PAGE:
Veterans of our armed forces often face a variety of challenges when they return from tours of combat. One complication many don’t know about is an affected ability to drive. Studies have found that veterans returning from duty often feel stressed by driving and have a higher incidence of motor vehicle accidents.
Their driving problems are now being attributed to post-traumatic stress disorder or as a symptom of a traumatic brain injury. This can cause drivers to perceive threats where there are none, particularly when they encounter overpasses, tunnels, debris or construction areas.
One insurance company, USAA, has noticed the trend. In one study covering the years 2007 to 2010, it was noted that car accidents in which service members were at fault increased by 13 percent after deployments. Accidents were most common within the six months after an overseas tour, according to the New York Times.
Veterans of Iraq and Afghanistan are particularly unique, experts say, because their combat experiences frequently involved roadside bombs and other major dangers on the road.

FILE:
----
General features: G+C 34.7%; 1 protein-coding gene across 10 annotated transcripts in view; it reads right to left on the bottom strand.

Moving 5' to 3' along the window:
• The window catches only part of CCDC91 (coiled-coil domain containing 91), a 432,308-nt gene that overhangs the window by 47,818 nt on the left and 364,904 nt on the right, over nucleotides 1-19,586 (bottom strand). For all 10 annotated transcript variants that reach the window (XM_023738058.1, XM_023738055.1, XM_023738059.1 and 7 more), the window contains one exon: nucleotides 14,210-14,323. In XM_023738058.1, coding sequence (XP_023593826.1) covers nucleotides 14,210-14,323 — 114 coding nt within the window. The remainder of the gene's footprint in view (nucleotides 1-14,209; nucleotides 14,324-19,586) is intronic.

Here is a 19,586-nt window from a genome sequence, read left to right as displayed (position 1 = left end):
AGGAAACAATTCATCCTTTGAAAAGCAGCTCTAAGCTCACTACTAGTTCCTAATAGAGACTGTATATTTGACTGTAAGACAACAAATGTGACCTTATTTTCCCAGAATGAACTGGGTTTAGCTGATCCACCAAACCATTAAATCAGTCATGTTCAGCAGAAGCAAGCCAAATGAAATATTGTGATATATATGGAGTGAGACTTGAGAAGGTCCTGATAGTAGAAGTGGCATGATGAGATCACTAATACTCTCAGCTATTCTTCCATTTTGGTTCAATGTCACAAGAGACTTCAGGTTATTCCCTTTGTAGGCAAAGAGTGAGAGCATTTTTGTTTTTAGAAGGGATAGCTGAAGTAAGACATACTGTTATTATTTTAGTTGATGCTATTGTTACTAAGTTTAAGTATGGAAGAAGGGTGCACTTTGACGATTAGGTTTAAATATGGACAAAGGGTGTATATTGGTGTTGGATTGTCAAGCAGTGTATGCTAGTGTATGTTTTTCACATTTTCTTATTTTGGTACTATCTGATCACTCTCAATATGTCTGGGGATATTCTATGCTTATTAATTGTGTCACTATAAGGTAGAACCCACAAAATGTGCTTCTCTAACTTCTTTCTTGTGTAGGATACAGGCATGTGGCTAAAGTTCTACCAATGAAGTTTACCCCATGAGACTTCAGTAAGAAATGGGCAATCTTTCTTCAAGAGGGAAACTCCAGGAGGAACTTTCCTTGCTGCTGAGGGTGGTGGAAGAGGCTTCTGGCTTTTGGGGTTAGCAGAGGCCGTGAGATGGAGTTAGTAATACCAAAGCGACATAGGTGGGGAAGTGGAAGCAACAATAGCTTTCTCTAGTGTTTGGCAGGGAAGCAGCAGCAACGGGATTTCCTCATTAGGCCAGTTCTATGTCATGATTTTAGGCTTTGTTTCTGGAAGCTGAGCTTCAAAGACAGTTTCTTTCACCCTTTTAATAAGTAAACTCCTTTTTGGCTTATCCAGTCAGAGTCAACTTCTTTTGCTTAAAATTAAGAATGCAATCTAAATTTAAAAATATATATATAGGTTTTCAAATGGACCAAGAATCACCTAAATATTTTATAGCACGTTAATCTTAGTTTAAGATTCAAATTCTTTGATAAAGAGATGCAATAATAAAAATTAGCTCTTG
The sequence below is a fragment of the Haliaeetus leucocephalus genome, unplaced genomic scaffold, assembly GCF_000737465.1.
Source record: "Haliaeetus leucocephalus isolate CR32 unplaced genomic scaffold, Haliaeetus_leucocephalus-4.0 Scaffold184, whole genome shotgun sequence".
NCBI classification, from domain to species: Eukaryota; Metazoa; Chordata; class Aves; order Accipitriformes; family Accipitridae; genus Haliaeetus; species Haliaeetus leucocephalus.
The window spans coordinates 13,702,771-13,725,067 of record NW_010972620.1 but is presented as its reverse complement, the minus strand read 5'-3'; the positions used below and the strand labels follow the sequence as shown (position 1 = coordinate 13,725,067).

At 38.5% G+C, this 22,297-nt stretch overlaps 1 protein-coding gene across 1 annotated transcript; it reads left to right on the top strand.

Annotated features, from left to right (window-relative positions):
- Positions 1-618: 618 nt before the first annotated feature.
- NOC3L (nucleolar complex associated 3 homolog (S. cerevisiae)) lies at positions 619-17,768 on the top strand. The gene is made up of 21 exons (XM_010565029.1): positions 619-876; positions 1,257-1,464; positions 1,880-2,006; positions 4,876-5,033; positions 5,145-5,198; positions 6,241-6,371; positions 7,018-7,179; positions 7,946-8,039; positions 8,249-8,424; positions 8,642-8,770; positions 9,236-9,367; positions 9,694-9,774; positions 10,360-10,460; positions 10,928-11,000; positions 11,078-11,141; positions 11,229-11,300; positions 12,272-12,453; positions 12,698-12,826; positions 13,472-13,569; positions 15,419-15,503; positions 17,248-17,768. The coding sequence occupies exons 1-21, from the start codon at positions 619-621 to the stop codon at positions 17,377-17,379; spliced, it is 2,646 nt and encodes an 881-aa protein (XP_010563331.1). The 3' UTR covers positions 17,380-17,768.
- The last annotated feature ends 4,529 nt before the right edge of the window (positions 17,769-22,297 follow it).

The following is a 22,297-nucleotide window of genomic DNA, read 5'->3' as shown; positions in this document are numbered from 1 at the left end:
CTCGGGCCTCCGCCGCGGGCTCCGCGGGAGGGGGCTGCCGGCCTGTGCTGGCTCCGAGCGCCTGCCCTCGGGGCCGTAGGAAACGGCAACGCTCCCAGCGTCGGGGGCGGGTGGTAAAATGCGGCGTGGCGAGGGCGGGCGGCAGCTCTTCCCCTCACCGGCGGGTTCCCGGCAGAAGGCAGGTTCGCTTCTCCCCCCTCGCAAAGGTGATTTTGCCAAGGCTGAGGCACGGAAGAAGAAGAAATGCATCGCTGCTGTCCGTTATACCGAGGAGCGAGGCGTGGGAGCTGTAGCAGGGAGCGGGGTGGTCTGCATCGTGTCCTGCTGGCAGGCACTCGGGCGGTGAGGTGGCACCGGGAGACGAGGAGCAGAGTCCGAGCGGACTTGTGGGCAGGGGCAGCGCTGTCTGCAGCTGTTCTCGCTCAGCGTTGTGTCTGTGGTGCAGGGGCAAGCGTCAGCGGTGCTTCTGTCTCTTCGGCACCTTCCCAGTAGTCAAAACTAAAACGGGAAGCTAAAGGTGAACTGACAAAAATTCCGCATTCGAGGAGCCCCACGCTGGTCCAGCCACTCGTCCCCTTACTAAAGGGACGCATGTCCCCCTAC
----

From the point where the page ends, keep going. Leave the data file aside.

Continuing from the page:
One woman, a 60-year-old veteran who carried cash to Iraqi reconstructions projects outside American bases, has found driving upon her return to the States to be extremely difficult. She says her whole driving behavior changed and she feels constantly anxious while driving.
The woman has participated in a clinical trial in the hopes that therapies can be tested and developed to help veterans in a similar position. Insurance companies and the armed services are also hoping to expand education and research on the issue.
Source: New York Times, “Back from war, fear and danger fill driver’s seat,” James Dao, Jan. 10, 2012